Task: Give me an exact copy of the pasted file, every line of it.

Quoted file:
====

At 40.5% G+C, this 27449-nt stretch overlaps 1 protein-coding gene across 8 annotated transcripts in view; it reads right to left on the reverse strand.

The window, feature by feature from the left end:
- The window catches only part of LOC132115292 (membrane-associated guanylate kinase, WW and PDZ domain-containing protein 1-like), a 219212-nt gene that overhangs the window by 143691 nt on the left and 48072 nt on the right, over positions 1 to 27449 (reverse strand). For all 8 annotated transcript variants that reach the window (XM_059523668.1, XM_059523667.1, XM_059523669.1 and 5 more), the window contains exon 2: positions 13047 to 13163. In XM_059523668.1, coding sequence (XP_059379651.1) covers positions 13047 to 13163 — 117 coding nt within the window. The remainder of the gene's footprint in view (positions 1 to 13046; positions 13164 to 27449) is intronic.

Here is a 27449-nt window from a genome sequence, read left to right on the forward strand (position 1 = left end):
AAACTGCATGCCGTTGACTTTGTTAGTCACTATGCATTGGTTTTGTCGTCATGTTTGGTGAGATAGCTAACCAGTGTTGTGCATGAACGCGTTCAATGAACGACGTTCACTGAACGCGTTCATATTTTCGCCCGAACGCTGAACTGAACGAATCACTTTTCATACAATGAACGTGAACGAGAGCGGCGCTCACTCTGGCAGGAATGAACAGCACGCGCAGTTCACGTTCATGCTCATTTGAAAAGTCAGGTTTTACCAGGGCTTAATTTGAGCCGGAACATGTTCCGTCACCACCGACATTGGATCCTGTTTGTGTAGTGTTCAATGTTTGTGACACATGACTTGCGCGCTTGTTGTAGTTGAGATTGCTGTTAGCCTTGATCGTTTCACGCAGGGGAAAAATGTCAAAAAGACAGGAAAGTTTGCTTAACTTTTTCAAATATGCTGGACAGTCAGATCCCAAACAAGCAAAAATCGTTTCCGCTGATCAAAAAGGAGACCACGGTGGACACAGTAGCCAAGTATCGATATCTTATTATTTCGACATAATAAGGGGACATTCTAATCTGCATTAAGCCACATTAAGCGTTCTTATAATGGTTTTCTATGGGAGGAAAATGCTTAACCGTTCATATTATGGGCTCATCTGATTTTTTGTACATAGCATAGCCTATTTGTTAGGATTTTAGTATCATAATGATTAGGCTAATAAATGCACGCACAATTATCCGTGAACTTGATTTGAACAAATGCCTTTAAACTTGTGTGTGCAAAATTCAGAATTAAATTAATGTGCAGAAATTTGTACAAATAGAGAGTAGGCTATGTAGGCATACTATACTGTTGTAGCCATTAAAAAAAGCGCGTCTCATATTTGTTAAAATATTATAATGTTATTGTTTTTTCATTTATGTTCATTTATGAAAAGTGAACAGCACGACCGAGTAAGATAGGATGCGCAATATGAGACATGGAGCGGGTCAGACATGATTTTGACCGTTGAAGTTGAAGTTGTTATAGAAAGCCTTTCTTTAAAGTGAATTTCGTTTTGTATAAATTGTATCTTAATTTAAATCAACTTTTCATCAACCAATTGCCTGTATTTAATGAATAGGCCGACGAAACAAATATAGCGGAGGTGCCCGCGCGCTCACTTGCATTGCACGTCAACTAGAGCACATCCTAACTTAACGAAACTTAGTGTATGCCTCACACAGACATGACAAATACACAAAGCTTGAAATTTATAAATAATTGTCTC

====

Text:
At 40.5% G+C, this 27449-nt stretch overlaps 1 protein-coding gene across 8 annotated transcripts in view; it reads right to left on the reverse strand.

The window, feature by feature from the left end:
- The window catches only part of LOC132115292 (membrane-associated guanylate kinase, WW and PDZ domain-containing protein 1-like), a 219212-nt gene that overhangs the window by 143691 nt on the left and 48072 nt on the right, over positions 1 to 27449 (reverse strand). For all 8 annotated transcript variants that reach the window (XM_059523668.1, XM_059523667.1, XM_059523669.1 and 5 more), the window contains exon 2: positions 13047 to 13163. In XM_059523668.1, coding sequence (XP_059379651.1) covers positions 13047 to 13163 — 117 coding nt within the window. The remainder of the gene's footprint in view (positions 1 to 13046; positions 13164 to 27449) is intronic.

Here is a 27449-nt window from a genome sequence, read left to right on the forward strand (position 1 = left end):
AAACTGCATGCCGTTGACTTTGTTAGTCACTATGCATTGGTTTTGTCGTCATGTTTGGTGAGATAGCTAACCAGTGTTGTGCATGAACGCGTTCAATGAACGACGTTCACTGAACGCGTTCATATTTTCGCCCGAACGCTGAACTGAACGAATCACTTTTCATACAATGAACGTGAACGAGAGCGGCGCTCACTCTGGCAGGAATGAACAGCACGCGCAGTTCACGTTCATGCTCATTTGAAAAGTCAGGTTTTACCAGGGCTTAATTTGAGCCGGAACATGTTCCGTCACCACCGACATTGGATCCTGTTTGTGTAGTGTTCAATGTTTGTGACACATGACTTGCGCGCTTGTTGTAGTTGAGATTGCTGTTAGCCTTGATCGTTTCACGCAGGGGAAAAATGTCAAAAAGACAGGAAAGTTTGCTTAACTTTTTCAAATATGCTGGACAGTCAGATCCCAAACAAGCAAAAATCGTTTCCGCTGATCAAAAAGGAGACCACGGTGGACACAGTAGCCAAGTATCGATATCTTATTATTTCGACATAATAAGGGGACATTCTAATCTGCATTAAGCCACATTAAGCGTTCTTATAATGGTTTTCTATGGGAGGAAAATGCTTAACCGTTCATATTATGGGCTCATCTGATTTTTTGTACATAGCATAGCCTATTTGTTAGGATTTTAGTATCATAATGATTAGGCTAATAAATGCACGCACAATTATCCGTGAACTTGATTTGAACAAATGCCTTTAAACTTGTGTGTGCAAAATTCAGAATTAAATTAATGTGCAGAAATTTGTACAAATAGAGAGTAGGCTATGTAGGCATACTATACTGTTGTAGCCATTAAAAAAAGCGCGTCTCATATTTGTTAAAATATTATAATGTTATTGTTTTTTCATTTATGTTCATTTATGAAAAGTGAACAGCACGACCGAGTAAGATAGGATGCGCAATATGAGACATGGAGCGGGTCAGACATGATTTTGACCGTTGAAGTTGAAGTTGTTATAGAAAGCCTTTCTTTAAAGTGAATTTCGTTTTGTATAAATTGTATCTTAATTTAAATCAACTTTTCATCAACCAATTGCCTGTATTTAATGAATAGGCCGACGAAACAAATATAGCGGAGGTGCCCGCGCGCTCACTTGCATTGCACGTCAACTAGAGCACATCCTAACTTAACGAAACTTAGTGTATGCCTCACACAGACATGACAAATACACAAAGCTTGAAATTTATAAATAATTGTCTC